Suddenly, as quickly as it had begun, I think the contest is over. One egg-yolk yellow bird with a black chest that he is proudly projecting to the world as he sings his triumphant song remains. He is the winner. The others have gone home to practice. I suppose it is now time for me to go too. Before I turn to walk inside though, I take one last glance at the proud golden fellow; he looks at me briefly, silently. apologetically, and I smile, hopefully portraying that I really didn’t mind this time, but if he and his friends do it again next Saturday, I may throw something very hard and large at them. Then he smirks and goes right on singing.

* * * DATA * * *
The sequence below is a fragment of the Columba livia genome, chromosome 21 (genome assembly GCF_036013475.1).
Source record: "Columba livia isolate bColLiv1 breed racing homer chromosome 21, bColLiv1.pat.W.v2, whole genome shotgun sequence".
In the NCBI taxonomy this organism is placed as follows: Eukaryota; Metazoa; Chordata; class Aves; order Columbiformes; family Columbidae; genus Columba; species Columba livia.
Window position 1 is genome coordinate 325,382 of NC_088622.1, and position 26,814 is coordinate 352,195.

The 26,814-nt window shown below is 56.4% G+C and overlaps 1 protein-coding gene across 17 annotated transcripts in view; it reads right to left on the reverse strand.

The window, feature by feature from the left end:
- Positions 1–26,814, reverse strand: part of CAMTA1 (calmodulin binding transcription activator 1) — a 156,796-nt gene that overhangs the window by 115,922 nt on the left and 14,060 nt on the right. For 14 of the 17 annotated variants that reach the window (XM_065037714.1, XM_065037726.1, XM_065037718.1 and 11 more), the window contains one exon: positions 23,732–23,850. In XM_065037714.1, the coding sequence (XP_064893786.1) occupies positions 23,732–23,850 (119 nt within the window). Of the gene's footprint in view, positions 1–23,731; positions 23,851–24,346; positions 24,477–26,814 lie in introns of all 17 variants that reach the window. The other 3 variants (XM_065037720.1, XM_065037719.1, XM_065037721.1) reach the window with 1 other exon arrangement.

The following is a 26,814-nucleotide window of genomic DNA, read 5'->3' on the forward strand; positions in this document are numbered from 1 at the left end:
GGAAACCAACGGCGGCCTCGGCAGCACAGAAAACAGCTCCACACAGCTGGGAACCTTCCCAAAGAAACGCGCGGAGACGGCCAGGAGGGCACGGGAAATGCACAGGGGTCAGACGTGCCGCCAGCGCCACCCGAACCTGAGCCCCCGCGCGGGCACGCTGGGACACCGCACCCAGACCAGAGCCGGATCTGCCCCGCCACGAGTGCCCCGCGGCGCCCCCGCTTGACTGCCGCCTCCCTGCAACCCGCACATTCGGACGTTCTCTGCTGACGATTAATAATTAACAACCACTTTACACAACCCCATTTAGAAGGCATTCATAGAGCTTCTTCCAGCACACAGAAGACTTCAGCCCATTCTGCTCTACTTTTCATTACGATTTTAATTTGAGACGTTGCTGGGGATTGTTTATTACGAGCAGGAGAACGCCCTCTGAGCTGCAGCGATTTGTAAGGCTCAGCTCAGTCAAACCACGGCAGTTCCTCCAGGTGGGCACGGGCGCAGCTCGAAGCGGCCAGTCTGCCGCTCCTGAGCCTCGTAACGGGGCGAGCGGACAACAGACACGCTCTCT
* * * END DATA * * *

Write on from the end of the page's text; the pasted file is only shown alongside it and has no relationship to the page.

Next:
I suppose I didn’t mind the little birds’ songs so much. Friday had been a relaxing evening anyways, sitting in the back garden of a quaint Turkish restaurant on Arab street, sipping Turkish coffee (literally sipping, you have to, it is so strong), and simply enjoying the company of friends. It is interesting and sad in a way how much more you appreciate the simple everyday happenings of your life, your family and friends, your experiences, and the exact moment in which you’re living when something bad happens. My friend Will’s college roommate passed away this week in a tragic accident while climbing in the Tetons of Wyoming. When someone so young and close to you or someone you know passes away, your own mortality becomes even more tangible. I think we could all feel this mortality sort-of floating in the air like those clouds of rain that follow cartoon characters around on Saturday mornings as we sat sharing our own stories of tragedy, ecstasy and everything in between that composes our individual lives. And while we all have had very different experiences, we also felt very connected, tied together by the common thread of sadness and loss. Will commented at one point in the evening, “This is what Eliot did…he brought people together.” (The link for the article about Eliot Kalmbach is http://www.dailyprincetonian.com/2009/09/24/23873/).